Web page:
Ambactos Rotî
Servent/ambassador of the wheel

Everything is connected in the great cycle of the cosmic order of things, each leading and affecting the other. Just like our wheel helping to carry us, the more spokes, the stronger the journey.


The Îanoi (Virtues) is a key component to having a healthy relationship with the Cosmos, Cosmos meaning all that is within it. These help us evaluate our own ways within and outside the self. They help us to reach a higher state of understanding as they are something we all should be aiming for each day.
Now obviously, there is no one that can say hey, I’m the most virtuous; that’s not how they work. How they work is by doing your best to uphold them. At the end of the day, look at what Îanoi did you fail at and why. Try to play that moment in your head but rather now, put a Îanos in its place and try to visualize/feel what happens. Also, look at the ones you mastered that day and focus on how you were feeling in order to follow that Îanos.

Gaulish Druidism, Gaulish Polytheism

Each of these Îanoi below has a spirit to them; they flow, teach, and provide. For those that have a hard time connecting to words with more words after them try to step back and look at them with a more Anationton (Animism) approach. Feel each one and how it affects you. Maybe meditate with a candle and focus on one a week until you can close your eyes and see how they help to create a healthy flow around you.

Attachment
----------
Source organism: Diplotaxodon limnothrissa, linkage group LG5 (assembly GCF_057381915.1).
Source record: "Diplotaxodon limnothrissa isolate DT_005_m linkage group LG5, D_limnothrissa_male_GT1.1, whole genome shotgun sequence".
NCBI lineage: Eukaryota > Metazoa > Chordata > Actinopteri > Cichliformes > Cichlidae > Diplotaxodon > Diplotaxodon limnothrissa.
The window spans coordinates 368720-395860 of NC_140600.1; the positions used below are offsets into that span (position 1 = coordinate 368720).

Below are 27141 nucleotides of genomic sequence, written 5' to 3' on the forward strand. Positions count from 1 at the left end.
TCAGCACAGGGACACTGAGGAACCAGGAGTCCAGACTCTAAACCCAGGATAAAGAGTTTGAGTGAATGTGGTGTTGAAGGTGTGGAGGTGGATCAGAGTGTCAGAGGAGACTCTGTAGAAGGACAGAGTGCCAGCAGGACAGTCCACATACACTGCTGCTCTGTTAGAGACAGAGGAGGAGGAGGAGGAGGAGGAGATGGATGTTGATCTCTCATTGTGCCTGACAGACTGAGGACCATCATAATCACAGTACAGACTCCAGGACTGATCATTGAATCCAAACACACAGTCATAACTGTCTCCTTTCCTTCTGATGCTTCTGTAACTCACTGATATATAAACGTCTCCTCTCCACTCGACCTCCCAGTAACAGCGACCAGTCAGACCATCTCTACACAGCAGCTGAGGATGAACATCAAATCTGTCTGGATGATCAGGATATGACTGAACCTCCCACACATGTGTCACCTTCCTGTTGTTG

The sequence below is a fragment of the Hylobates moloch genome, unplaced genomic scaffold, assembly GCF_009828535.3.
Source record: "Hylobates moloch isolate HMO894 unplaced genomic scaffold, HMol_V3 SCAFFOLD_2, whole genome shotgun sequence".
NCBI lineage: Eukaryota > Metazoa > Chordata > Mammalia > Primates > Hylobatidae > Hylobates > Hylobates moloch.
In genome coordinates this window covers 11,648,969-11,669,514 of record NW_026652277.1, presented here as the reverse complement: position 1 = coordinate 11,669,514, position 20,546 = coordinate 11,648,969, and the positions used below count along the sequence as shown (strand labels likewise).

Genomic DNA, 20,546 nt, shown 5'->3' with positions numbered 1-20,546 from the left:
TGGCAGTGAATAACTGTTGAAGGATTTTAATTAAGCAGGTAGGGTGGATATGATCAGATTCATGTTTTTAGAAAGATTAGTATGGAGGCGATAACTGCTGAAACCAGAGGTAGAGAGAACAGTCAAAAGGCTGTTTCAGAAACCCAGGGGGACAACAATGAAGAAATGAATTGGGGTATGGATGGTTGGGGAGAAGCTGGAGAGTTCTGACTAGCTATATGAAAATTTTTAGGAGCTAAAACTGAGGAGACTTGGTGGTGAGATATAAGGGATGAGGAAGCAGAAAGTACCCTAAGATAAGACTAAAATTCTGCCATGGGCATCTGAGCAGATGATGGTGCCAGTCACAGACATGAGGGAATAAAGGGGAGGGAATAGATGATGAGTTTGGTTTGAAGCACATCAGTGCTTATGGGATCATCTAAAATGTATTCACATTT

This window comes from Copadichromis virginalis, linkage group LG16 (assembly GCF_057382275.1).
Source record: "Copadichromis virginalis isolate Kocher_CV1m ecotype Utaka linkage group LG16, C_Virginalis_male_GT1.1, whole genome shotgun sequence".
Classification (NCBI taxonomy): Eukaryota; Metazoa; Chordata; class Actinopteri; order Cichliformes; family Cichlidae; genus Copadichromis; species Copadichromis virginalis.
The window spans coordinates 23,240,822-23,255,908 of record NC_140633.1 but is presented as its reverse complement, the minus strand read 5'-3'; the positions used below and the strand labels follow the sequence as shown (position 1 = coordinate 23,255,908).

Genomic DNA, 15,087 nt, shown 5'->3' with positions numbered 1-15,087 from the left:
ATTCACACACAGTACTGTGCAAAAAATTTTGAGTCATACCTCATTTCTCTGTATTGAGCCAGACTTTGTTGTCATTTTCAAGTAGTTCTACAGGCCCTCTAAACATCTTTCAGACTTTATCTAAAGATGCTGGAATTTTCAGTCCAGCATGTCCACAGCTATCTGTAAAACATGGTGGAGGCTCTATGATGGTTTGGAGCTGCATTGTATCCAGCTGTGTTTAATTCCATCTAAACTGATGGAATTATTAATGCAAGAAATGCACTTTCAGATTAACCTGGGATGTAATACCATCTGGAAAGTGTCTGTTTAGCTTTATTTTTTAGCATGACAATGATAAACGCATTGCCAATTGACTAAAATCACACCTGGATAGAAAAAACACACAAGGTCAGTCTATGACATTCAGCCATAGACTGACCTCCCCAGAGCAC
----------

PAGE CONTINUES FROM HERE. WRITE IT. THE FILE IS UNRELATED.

Now granted, this is no simple task. These are very challenging. Especially in situations when we think we are right. You are calling into question your own behavior as most don’t do this. Most can’t step outside the self to bring judgment upon our own actions. But this is the path of Îanoi, which I call the Follower of the wheel of Îanoi. Following the wheel helps to bring us greater illumination. to be a follower of the wheel is hard work but very rewarding work, knowing that each day, you can self-evaluate your actions to help build you up into a better Galatis. This, in turn, resonates with others, and we create a chain of right action.

Below is the Îanoi of Bessus Nouiogalation a Adbessus Galaticos (Galatis tradition) that I help to form. These Îanoi were one of the first things we developed as a tradition; they have become one of our core teachings. Which countless Galatis have resonated with. My fellow Galatis Suturcos, another founder of Bessus Nouiogalation has been writing about each of them on their site Uepoi Suturcî.

The Senodruides left behind three sacred laws they are as follows.